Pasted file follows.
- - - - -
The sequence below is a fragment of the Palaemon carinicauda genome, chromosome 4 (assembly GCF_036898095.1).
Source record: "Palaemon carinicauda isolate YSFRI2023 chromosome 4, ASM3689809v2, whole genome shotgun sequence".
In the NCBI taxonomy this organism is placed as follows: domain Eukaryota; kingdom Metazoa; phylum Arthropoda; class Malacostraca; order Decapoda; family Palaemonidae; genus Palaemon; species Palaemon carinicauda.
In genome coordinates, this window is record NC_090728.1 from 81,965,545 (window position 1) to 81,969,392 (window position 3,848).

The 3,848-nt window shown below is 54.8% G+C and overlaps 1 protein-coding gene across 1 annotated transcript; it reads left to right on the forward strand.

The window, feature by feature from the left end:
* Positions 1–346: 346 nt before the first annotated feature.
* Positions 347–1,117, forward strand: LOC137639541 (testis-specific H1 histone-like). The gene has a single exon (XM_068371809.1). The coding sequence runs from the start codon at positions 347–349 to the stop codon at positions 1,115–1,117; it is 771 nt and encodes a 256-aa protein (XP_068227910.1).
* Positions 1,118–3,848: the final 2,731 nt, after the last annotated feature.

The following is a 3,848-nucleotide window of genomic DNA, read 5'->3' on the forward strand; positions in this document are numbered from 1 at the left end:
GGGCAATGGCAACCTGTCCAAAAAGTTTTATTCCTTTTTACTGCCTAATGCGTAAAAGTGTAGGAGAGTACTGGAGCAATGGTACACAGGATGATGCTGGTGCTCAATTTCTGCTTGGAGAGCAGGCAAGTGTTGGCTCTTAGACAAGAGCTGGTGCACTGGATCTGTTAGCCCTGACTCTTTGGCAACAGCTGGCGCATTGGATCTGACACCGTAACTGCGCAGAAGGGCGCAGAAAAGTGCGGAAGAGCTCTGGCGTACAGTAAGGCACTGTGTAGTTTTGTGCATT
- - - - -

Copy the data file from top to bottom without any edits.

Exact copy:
The sequence below is a fragment of the Palaemon carinicauda genome, chromosome 4 (assembly GCF_036898095.1).
Source record: "Palaemon carinicauda isolate YSFRI2023 chromosome 4, ASM3689809v2, whole genome shotgun sequence".
In the NCBI taxonomy this organism is placed as follows: domain Eukaryota; kingdom Metazoa; phylum Arthropoda; class Malacostraca; order Decapoda; family Palaemonidae; genus Palaemon; species Palaemon carinicauda.
In genome coordinates, this window is record NC_090728.1 from 81,965,545 (window position 1) to 81,969,392 (window position 3,848).

The 3,848-nt window shown below is 54.8% G+C and overlaps 1 protein-coding gene across 1 annotated transcript; it reads left to right on the forward strand.

The window, feature by feature from the left end:
* Positions 1–346: 346 nt before the first annotated feature.
* Positions 347–1,117, forward strand: LOC137639541 (testis-specific H1 histone-like). The gene has a single exon (XM_068371809.1). The coding sequence runs from the start codon at positions 347–349 to the stop codon at positions 1,115–1,117; it is 771 nt and encodes a 256-aa protein (XP_068227910.1).
* Positions 1,118–3,848: the final 2,731 nt, after the last annotated feature.

The following is a 3,848-nucleotide window of genomic DNA, read 5'->3' on the forward strand; positions in this document are numbered from 1 at the left end:
GGGCAATGGCAACCTGTCCAAAAAGTTTTATTCCTTTTTACTGCCTAATGCGTAAAAGTGTAGGAGAGTACTGGAGCAATGGTACACAGGATGATGCTGGTGCTCAATTTCTGCTTGGAGAGCAGGCAAGTGTTGGCTCTTAGACAAGAGCTGGTGCACTGGATCTGTTAGCCCTGACTCTTTGGCAACAGCTGGCGCATTGGATCTGACACCGTAACTGCGCAGAAGGGCGCAGAAAAGTGCGGAAGAGCTCTGGCGTACAGTAAGGCACTGTGTAGTTTTGTGCATT